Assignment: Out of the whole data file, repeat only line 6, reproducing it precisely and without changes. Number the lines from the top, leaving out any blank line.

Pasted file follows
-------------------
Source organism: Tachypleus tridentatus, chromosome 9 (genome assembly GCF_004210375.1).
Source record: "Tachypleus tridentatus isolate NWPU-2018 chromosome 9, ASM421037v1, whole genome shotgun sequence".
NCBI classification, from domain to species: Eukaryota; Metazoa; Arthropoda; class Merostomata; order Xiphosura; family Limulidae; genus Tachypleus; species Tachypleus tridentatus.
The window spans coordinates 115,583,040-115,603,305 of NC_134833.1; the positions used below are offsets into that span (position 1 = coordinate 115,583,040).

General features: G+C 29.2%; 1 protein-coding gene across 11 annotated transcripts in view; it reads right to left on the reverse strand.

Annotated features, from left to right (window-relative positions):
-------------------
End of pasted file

Annotated features, from left to right (window-relative positions):